Dr. Weeks’ Comment: the fact that money has influenced the science brought to bear on the topic of HIV and AIDs is irrefutable. Here is a clear and concise offering my Ms Goodson to clarify the problems with the conventional theory that HIV causes AIDs as we all the treatments which comprise the standard of care. For many dear friends, this is a matter of life or death, so please read the following article carefully.
And by he way – did you know that the package insert for the HIV test clarifies that it is not sufficient to diagnose or screen for AIDs?
Did you know that everyones serum tests positive for HIV (see page 9) when not diluted to 400:1 (per instruction of the HIV ELIZA test)?
Well, fasten your seatbelt and grab a pen and piece of paper to take notes as you read the article below.
Front. Public Health, 23 September 2014 | http://dx.doi.org/10.3389/fpubh.2014.00154
Questioning the HIV-AIDS hypothesis: 30 years of dissent
Since 1984, when the hypothesis that HIV-causes-AIDS was announced, many scholars have questioned the premise and offered alternative explanations. Thirty years later, competing propositions as well as questioning of the mainstream hypothesis persist, often supported by prominent scientists. This article synthesizes the most salient questions raised, alongside theories proposing non-viral causes for AIDS. The synthesis is organized according to four categories of data believed to support the HIV-AIDS hypothesis: retroviral molecular markers; transmission electron microscopy (EM) images of retroviral particles; efficacy of anti-retroviral drugs; and epidemiological data. Despite three decades of concerted investments in the mainstream hypothesis, the lingering questions and challenges synthesized herein offer public health professionals an opportunity to reflect on their assumptions and practices regarding HIV/AIDS.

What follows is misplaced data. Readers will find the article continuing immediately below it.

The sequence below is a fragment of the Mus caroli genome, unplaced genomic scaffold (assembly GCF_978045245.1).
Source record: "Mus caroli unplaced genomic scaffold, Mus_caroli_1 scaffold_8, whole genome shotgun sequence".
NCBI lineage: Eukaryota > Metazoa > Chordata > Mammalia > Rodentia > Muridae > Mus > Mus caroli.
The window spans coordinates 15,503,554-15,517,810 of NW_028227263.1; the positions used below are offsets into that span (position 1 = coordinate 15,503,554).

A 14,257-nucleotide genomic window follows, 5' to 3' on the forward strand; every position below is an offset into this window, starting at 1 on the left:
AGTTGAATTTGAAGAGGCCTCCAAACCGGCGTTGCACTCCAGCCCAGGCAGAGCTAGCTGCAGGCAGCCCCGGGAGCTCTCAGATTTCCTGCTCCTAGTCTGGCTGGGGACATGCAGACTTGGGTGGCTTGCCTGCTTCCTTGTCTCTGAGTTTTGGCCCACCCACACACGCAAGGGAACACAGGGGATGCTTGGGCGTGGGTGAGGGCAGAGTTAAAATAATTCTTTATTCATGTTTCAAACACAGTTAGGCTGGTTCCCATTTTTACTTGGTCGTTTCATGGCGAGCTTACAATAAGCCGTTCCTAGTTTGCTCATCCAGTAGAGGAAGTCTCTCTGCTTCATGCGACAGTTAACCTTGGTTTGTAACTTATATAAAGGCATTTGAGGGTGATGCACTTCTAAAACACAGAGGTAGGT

“The HIV/AIDS hypothesis is one hell of a mistake”, wrote Kary Mullis in 1996 [(1), p. 14]. Mullis – Nobel Laureate in Chemistry, 1993 – and other distinguished scientists have claimed the HIV-causes-AIDS hypothesis is false, unproductive, and unethical. They have done so since 1984, when the hypothesis was proposed. Thirty years after countless studies, resources, and attempts to cure have been poured into the HIV-AIDS hypothesis, it may be fruitful to ask: What happened to those views and voices that once disagreed? Have the past three decades, with their scientific, technological, and public health developments, been sufficient to convince critics of the hypothesis’ value? Have these advances been able to silence the questioning?